Leonardo da Vinci. Painter, sculptor, scientist, inventor, botanist, writer, mathematician, astronomer…and disruptor. Does it strike us as odd that one of the most brilliant minds in history can also be considered one of the great disruptors? Leonardo da Vinci’s intellectual genius prompted him to think about the world not within the parameters of just one discipline, but across many of them. He considered himself an engineer as well as an artist, and many of his works display exceptional talent within these fields. This is precisely the idea behind the fourth industrial revolution: the digital transformation.
Leonardo’s map of the town of Imola, Italy, commissioned by the Italian warrior Cesare Borgia, is the world’s oldest surviving ichnographic map. The genius behind Leonardo’s map is that it was drawn from a bird’s eye view, just as today’s GPS shows us a city’s entire layout. Yet no technology existed in the sixteenth century that would allow someone to grasp a city’s details and spatial relationships. How did Leonardo do it?
He did it by inventing tools to help him accomplish the purpose he set out to do. Already an avid cartographer and student of avian flight, Leonardo had created odometers and a magnetic compass, and understood bird’s-eye perspectives of land. In detailing the map, called the “Town Plan of Imola”, he relied on his mathematical as well as his artistic skills. The maps’ beautiful details and technological precision continue to astound cartographers today.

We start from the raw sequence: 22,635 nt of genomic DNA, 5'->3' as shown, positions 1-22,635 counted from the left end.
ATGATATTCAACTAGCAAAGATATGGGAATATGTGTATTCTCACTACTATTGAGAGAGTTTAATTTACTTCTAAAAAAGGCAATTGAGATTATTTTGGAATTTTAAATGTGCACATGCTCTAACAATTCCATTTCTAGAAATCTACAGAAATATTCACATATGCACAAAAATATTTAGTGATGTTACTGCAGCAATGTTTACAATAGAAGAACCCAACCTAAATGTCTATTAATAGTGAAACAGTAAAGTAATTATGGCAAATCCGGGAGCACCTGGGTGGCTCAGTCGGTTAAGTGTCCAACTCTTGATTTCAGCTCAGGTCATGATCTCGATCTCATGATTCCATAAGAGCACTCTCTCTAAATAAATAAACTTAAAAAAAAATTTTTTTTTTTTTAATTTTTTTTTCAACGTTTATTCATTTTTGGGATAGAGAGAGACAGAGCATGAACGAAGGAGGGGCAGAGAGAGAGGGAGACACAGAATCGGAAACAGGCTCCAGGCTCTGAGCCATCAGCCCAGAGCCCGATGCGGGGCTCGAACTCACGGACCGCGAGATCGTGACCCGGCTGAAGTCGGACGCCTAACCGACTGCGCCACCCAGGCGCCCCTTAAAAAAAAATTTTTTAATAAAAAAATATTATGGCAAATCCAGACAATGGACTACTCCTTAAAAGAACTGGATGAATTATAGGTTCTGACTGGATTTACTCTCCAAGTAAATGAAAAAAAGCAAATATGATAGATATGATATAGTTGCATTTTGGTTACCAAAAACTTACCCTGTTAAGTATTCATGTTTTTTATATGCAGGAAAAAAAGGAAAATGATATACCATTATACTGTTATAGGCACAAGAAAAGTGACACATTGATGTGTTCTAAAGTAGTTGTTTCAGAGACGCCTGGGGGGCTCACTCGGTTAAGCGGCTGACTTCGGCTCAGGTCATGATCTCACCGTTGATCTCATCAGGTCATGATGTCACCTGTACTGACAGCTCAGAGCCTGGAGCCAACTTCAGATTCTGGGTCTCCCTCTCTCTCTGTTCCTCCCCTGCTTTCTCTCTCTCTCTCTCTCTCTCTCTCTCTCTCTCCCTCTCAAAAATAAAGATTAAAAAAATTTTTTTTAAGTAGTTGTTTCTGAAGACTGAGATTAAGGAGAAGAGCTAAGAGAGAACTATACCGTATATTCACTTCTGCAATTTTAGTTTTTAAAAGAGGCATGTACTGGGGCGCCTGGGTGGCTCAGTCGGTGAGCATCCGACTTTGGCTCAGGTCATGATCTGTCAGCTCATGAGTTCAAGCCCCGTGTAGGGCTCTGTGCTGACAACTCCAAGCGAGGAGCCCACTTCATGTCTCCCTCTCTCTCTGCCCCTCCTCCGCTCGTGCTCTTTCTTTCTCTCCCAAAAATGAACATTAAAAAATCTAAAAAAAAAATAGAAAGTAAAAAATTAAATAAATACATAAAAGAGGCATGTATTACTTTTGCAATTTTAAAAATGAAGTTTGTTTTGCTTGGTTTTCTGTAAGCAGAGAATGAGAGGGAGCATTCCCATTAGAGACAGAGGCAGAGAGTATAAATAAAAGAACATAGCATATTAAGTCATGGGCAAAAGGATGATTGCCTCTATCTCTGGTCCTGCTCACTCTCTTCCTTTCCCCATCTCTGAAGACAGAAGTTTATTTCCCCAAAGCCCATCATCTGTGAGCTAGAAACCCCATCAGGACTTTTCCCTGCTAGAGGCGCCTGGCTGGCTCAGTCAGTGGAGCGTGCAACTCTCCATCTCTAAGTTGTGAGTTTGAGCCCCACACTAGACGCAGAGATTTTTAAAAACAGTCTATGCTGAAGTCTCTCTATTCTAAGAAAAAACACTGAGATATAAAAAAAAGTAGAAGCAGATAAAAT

For this reason, and many others, Leonardo was truly a great disruptor. He understood how to tie art to technology and science, and in turn, revolutionized the way these disciplines have been thought of ever since. As we enter the digital transformation, let yourself be inspired by Leonardo da Vinci, the epitome of a disruptor and of a Renaissance man.
Read more about Leonardo da Vinci’s map and Dell Technologies’ discussion on the disruption of the mapping and transportation industry here.
Written by Laura Pugliano, Cooperative Genius